Contest mobility is a term referring to what North Americans and British would refer to as social mobility through equality of opportunity. In contest mobility, equal footing among individuals is assumed as a given. Contest mobility is also referred to as tournament mobility. Recruitment for positions in society is seen as a contest in which the contestants are competing freely. Contest mobility refers to system of social mobility in which all individuals are seen as participants in a race and the contest is an open one.
Sponsored Mobility is a British term, contrasted with contest mobility, to refer to a method of identifying people at an early age for social advancement and sponsoring them as they prepare for their rise to the top and then guaranteeing them a comfortable position. Due to globalization in modern economies there is a great amount of Demand Mobility among occupations. Vertical Social Mobility is the transition of an individual from one position to another, situated at a different level. Horizontal Social Mobility is the transition of an individual from one position to another situated on the same level.
Sponsored and Contest Mobility Revisited: An Examination of Britain and the USA Today, Harriet P. Morgan.
Abstract: The conceptual framework of sponsored and contest mobility which Ralph H. Turner applied to British and American school systems in 1960 is still valuable as a supplement to the more frequently used model of mass and elite systems for examining the differences between British and American higher education today.
The British system of officially determined qualifications for entry into higher education and officially provided support for those who enter, approximates to the sponsored mobility norm of an elite selecting their successors and providing for their training. A comparison of regression equations predicting the entry into higher education of students completing secondary education by academic achievement, type of secondary school attended, parents' level of education and socio-economic status shows the greater selectivity and rigidity characteristic of sponsorship in the British model.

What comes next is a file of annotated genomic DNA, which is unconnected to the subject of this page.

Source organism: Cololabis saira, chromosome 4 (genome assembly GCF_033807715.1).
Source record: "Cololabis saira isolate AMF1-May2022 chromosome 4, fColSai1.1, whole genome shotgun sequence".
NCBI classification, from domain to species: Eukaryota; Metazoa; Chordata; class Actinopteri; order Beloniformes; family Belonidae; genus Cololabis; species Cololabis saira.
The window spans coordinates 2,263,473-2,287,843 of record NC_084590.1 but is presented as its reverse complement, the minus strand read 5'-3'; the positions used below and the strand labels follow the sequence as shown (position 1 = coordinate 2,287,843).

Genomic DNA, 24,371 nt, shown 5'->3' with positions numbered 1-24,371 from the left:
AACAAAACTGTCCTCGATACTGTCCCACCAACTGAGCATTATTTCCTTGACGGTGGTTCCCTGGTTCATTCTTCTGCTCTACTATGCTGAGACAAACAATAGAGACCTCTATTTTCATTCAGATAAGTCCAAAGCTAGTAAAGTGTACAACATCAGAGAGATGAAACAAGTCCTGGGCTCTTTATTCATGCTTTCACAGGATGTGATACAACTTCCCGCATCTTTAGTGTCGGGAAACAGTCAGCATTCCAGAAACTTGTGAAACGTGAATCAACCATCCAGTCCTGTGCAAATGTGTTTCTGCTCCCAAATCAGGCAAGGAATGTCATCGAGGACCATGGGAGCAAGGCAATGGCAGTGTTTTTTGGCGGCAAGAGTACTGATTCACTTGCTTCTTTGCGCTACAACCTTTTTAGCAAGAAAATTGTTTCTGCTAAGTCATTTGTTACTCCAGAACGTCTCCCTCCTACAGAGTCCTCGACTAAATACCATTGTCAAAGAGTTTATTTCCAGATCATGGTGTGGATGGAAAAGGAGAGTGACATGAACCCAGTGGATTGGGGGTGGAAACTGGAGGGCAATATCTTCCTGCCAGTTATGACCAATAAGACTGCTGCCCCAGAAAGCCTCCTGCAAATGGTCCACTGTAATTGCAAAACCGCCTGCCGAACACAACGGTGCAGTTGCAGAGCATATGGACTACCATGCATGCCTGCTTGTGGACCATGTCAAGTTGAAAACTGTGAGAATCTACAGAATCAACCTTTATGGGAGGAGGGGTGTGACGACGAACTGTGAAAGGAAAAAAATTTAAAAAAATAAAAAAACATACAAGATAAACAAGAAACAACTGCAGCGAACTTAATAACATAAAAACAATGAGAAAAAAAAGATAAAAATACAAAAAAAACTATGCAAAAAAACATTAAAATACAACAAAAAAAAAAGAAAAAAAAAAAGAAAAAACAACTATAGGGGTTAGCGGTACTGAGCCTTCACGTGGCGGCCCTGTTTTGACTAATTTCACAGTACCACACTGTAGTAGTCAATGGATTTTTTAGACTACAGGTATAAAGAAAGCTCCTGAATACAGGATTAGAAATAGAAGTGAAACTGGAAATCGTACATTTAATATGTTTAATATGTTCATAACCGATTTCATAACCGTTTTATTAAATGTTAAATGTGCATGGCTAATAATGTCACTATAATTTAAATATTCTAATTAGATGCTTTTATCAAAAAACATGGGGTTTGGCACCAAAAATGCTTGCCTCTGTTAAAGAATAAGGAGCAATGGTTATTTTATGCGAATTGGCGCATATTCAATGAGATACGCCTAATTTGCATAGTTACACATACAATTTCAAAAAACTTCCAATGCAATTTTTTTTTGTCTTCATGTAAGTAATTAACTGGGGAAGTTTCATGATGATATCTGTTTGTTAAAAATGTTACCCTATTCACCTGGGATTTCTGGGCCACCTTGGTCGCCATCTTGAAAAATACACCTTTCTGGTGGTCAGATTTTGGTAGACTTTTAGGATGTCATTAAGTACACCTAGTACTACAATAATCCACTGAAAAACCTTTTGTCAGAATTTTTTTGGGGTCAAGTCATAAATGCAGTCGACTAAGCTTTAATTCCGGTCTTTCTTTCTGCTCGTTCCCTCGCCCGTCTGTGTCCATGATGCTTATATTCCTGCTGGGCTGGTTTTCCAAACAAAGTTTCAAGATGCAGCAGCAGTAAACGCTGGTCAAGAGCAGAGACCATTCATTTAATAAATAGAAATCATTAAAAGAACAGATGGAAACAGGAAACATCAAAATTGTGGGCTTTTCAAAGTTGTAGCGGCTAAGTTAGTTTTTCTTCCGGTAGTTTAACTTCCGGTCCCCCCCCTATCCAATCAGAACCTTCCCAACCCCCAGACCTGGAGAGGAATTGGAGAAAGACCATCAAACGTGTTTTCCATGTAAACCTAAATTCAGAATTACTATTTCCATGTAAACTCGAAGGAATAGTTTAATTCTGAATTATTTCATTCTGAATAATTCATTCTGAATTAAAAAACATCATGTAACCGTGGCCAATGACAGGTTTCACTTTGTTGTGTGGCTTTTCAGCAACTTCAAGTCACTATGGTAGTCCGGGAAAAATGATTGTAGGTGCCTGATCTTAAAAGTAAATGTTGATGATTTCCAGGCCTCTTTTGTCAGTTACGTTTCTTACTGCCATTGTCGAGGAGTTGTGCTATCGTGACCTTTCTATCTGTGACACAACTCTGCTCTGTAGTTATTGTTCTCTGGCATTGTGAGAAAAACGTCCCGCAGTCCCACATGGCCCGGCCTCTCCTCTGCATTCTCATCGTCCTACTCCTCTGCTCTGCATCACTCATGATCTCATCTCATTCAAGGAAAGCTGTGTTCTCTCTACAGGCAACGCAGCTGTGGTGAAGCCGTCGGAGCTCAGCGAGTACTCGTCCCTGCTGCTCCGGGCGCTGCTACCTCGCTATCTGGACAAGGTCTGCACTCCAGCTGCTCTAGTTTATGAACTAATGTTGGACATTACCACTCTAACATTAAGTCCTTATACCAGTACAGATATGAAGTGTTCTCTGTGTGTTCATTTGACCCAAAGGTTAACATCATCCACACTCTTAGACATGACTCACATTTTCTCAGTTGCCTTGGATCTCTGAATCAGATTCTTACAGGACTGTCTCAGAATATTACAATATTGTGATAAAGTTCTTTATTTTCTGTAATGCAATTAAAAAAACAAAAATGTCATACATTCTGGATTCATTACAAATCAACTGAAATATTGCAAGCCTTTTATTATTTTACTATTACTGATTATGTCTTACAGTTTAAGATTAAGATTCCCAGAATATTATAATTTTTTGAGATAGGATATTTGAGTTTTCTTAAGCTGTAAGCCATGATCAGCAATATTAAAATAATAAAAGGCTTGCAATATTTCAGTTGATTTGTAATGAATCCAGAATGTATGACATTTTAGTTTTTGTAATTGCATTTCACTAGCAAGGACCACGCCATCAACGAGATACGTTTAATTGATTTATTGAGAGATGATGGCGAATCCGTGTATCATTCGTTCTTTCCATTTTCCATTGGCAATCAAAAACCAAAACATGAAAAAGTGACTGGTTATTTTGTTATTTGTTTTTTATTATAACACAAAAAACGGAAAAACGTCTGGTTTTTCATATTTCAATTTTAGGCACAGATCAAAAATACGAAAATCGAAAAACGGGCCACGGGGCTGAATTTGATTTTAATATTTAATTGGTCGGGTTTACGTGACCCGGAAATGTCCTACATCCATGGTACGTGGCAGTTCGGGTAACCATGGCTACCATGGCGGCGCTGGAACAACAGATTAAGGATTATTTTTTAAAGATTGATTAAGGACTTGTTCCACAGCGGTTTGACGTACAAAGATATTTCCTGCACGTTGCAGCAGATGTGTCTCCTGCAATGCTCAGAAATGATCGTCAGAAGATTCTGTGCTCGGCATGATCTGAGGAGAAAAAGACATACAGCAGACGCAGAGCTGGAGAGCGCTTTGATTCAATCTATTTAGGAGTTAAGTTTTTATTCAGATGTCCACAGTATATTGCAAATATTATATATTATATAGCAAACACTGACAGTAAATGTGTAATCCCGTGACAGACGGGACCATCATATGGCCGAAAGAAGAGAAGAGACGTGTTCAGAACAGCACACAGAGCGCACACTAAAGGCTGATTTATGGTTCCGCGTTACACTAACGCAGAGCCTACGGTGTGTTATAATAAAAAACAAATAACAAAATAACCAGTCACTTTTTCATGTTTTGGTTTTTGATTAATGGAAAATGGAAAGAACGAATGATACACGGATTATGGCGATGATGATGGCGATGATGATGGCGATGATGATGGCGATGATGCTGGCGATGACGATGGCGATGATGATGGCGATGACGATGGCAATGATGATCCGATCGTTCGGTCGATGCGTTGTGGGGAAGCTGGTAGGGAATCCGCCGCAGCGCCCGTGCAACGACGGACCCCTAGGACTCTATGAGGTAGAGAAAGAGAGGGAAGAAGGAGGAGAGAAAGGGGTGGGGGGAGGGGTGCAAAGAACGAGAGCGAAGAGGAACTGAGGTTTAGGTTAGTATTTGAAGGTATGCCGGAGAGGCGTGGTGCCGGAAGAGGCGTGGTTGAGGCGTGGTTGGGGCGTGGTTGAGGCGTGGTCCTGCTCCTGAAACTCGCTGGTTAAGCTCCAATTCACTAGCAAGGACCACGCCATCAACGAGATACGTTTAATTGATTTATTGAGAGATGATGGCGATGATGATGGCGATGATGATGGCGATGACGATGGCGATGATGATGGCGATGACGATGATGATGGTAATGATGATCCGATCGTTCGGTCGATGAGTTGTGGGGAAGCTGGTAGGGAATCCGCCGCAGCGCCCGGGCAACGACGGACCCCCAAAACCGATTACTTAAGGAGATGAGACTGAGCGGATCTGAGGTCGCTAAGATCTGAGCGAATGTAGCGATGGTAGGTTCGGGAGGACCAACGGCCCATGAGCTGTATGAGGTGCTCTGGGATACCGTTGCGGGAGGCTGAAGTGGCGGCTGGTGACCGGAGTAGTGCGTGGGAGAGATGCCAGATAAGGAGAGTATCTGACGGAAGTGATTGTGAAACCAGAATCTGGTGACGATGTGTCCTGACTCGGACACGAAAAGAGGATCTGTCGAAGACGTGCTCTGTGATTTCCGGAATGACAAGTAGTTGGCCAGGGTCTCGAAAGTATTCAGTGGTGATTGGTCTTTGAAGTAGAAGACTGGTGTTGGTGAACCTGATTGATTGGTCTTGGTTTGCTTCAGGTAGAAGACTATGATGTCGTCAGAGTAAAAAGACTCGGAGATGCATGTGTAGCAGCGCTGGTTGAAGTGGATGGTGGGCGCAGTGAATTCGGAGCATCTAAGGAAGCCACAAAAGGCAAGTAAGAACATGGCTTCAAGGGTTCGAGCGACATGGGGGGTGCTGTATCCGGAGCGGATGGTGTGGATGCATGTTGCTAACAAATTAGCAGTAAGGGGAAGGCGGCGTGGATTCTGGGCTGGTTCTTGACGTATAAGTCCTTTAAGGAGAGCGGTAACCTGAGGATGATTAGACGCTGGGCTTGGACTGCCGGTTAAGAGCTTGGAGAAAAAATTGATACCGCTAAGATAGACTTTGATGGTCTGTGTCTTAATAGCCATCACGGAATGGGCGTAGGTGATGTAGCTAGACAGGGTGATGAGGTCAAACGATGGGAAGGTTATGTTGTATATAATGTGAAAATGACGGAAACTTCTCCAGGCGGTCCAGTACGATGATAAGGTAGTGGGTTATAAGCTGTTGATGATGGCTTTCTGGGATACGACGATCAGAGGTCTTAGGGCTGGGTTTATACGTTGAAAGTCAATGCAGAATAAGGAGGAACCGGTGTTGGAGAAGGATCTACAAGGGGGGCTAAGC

Sponsored and Contest Mobility Among College Graduates: Measurement of the Relative Openness of a Social Structure - Kinloch, Graham C. Study is concerned with determining the significance of achievement and ascriptive factors in the career mobility of graduate engineers. Difficulties regarding the measurement of relative openness of a social structure are pointed out.
Contest Mobility and the School System
With Ralph H. Turner in Inequality Classic Readings in Race, Class, and Gender, By David Grusky.
The most obvious application of the distinction between sponsored and contest mobility norms afford a partial explanation for the different policies of student selection in the English and American secondary schools. Brief note may be made of the importance of the distinction between sponsored and contest mobility with relation to the supposed effects of upward mobility on personality development.
Turner identifies the American system as one in which contest mobility is the norm. In a system of contest mobility, equal footing among individuals is assumed as a given.
Sponsored and Contest Mobility in America and
England: A Rejoinder to Ralph H. Turner
Edward Warren Noël.
The purpose of this paper is twofold: first, to examine and evaluate Ralph H. Turner's differentiation of the accepted modes of social mobility in America and England; second, to suggest the kind of behavior which is associated with upward social mobility.
"Sponsored mobility and Contest Mobility and the School System." American Sociological Review 25 (6 December): 855-867. U.S. Bureau of the Census. 1999. Those who don't enjoy contest mobility are destined for positions at the bottom of the class structure. Sponsored Mobility is different from mobility allowance a social-security benefit payable to a disabled person to assist with the cost of travel.